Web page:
for sustainable use 38

Lists of maps

Map 1: NTFPs Surveyed VDCs of Humla district 4


Acronyms and abbreviations
ANOVA: Analysis of Variance

ANSAB: Asia Network for Sustainable Agriculture and Bioresources

BDS-MaPS: Business Development Services-Marketing and Production Services

CI: Confidence Interval

Cm: Centimeter

DFO: District Forest Office

FUG: Forest User Group

Ha: Hectare

HDI: Human Development Index

IUCN: International Union for Conservation of Nature and Natural Resources

Kg: Kilogram

LFUG: Leasehold Forest User Group

LSD: Least Square Deviation

M: Meter

MIS: Marketing Information System  

MPR: Matrix Preference Ranking

NSCFP: Nepal Swiss Community Forestry Project

NTFP: Non Timber Forest Product


GDP: Gross Domestic Product

RVA: Rapid Vulnerability Assessment

SNV: The Netherlands Development Organization

Sq km: Square Kilometer

UNDP: United Nations Development Program

VDC: Village Development Committees

WUPAP: Western Upland Poverty Alleviation Project


 

CHAPTER ONE

1. Introduction
Nepal has been acclaimed as a good producer of non timber forest
products (NTFPs) from forest and meadows that mainly contain wide range of
potent medicinal, aromatic and other economically important plants. It has
been estimated that the production of NTFPs in Nepal contributes over 5% of
gross domestic product (GDP) of the country. Nepal’s NTFPs resources have
not yet been given due attention for their conservation as well as for their
sustainable utilization and development. Due to inadequate information and
lack of authentic statistics, difficulties have been created to deal with them
properly. Incomplete inventory and lack of proper identification of NTFPs
confuses not only the District Forest Offices (DFO) but also the entire
community of dealers. Villagers are the primary collectors of NTFPs. They
collect various plants and plant parts as demanded by the middle men,
agents or employers. In return, whatever they receive they spend for their
daily needs. However, the collection of NTFPs from the wild sources has been
continuing all over the country. In fact it has been playing an important role
in subsistence of the villagers’ livelihood. This is particularly true in the remote
mountainous district like Humla.

Western Upland Poverty Alleviation Project (WUPAP) working districts harbors


rich source of NTFPs. Collection of NTFPs is an important source of livelihood
for the local communities residing in those districts. Local communities have
been using NTFPs as food supplements, medicines, dyes, fiber, clothing,
construction, energy and support to farm nutrients and livestock feed for
years. However, they are not benefited from the resources due to the lack of
knowledge on the resources, their market value and their potentiality for
cultivation and value addition. Subsistence agriculture, animal husbandry
and foreign employment (mainly in India) are the main source of local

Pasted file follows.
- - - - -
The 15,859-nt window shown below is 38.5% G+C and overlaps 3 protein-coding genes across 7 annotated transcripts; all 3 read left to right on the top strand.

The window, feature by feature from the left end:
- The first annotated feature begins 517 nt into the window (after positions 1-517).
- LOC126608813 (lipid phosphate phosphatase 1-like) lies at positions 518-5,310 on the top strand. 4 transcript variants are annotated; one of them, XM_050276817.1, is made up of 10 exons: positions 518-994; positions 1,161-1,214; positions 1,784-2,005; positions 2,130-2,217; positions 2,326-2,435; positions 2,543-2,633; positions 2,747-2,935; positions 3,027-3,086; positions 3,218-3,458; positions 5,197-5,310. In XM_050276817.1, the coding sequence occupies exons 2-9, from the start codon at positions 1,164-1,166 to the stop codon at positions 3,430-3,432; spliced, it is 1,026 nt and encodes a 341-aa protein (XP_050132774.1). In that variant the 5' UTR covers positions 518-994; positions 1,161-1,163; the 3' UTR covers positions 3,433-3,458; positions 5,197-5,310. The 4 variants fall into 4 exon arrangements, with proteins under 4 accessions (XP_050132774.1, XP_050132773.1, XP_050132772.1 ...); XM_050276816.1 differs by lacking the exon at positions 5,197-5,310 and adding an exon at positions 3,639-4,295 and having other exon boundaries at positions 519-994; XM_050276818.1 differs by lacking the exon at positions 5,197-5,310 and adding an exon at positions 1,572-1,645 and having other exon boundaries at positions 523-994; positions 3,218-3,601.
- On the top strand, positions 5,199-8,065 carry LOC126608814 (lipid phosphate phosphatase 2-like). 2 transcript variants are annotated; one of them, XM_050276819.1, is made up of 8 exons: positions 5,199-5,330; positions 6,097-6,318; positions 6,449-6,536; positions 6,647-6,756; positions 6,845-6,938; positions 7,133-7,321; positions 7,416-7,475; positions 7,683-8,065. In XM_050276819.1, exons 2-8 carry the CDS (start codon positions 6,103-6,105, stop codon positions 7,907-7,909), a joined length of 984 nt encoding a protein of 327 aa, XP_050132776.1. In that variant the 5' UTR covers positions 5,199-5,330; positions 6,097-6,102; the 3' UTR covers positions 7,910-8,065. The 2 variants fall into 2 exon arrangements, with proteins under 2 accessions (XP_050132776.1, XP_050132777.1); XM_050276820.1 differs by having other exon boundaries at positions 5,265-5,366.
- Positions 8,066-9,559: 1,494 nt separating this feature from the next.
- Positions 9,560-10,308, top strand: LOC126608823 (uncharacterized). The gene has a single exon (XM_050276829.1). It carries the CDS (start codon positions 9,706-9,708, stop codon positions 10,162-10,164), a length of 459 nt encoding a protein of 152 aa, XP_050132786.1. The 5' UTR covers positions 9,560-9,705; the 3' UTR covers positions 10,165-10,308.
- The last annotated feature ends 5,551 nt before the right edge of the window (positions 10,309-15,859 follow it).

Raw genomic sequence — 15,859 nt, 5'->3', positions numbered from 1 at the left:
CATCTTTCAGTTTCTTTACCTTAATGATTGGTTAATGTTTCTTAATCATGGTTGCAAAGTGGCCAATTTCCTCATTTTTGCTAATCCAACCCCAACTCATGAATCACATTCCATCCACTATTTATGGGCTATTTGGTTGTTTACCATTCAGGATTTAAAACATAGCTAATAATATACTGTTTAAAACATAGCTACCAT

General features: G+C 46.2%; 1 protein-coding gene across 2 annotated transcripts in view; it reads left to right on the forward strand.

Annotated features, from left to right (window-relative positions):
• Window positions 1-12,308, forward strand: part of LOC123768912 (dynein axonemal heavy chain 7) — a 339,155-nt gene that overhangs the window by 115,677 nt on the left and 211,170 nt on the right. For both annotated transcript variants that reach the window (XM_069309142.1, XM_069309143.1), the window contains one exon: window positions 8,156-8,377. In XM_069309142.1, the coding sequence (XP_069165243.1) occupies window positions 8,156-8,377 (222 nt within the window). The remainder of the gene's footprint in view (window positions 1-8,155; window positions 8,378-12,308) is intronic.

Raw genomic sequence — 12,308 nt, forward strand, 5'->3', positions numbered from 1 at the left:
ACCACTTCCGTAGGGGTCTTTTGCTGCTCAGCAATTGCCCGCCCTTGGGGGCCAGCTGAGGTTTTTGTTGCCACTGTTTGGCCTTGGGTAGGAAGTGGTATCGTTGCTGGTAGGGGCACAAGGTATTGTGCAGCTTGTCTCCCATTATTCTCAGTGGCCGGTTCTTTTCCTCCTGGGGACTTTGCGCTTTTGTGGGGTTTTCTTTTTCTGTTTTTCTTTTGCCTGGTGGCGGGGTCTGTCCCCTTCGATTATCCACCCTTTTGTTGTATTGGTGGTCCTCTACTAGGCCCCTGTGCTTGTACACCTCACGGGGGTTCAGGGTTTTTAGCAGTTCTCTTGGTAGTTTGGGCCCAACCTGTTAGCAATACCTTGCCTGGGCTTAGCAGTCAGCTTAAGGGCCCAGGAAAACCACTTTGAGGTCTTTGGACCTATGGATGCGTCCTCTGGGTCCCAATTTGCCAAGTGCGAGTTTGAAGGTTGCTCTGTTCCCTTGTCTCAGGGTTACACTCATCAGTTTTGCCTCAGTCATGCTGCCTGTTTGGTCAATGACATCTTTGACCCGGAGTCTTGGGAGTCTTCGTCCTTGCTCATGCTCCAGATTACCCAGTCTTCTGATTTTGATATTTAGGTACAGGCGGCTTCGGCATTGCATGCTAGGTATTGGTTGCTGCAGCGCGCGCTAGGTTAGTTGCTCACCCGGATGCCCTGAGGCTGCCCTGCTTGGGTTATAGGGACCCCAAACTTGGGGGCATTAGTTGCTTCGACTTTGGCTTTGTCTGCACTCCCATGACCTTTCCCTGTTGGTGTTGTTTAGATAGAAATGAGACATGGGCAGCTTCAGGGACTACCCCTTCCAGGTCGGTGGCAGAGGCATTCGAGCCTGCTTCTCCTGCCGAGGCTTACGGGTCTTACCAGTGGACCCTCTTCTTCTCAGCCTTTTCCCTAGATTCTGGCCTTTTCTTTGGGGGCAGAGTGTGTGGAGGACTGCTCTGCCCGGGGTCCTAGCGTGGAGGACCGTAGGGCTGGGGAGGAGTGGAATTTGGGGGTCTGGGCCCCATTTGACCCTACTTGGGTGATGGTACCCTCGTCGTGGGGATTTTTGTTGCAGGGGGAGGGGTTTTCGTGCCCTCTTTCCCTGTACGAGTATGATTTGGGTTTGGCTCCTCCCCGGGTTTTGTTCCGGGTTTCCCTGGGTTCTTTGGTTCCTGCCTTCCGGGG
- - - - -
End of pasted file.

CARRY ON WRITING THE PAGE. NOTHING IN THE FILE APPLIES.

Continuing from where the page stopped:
economy in the area with very limited options for livelihood support.
Conservation initiatives through sustainable use of NTFPs would uplift
livelihood of local communities residing in the area if: a) communities take on
increased responsibility for management of forest resources; b) ecological
monitoring and biologically sustainable harvesting practices are developed;
c) communities have greater access to market linkage; d) communities
sustain forest based enterprise with equal benefit sharing mechanism and e)
communities adopt both indigenous and scientific knowledge for
appropriate management systems.

 
 

To address the current needs, one way would be the initiation for the
commercial cultivation of valuable NTFPs, their processing at local level and
market linkage of raw or processed products via community initiatives. It is
essential that women, poor, underprivileged groups and forest user groups
(FUGs)/Leasehold forest user groups (LFUGs) are included in such a model.
The women, poor and underprivileged groups should be transformed to skillful
entrepreneur and FUGs/LFUGs be a commercial entity taking the
responsibility of resource conservation and management. The semi-
processed and processed NTFPs products produced from such enterprises
should be market linked after the value addition at the local level thereby
benefiting the local communities.

In this aspect, the proposed study aims to document the availability and
distribution pattern of NTFPs linking local livelihood with resource conservation
and management, initiating community based forest enterprise and its
linkage to market through product promotion. It would certainly assist in
conserving the biodiversity of the areas and assist in livelihood of the local
communities, especially poor and underprivileged groups, which are the
ultimate goal, set up by the project.

1.1 Objectives
The overall objective is to explore NTFPs availability in Humla district and its
prospects for enterprise development with the possibility of market linkage, in
consultation with community groups.

The specific objectives are as follows:

1. To assess the availability and distribution of selected NTFPs in Humla


2. To prioritize NTFPs on the basis of trade value and threat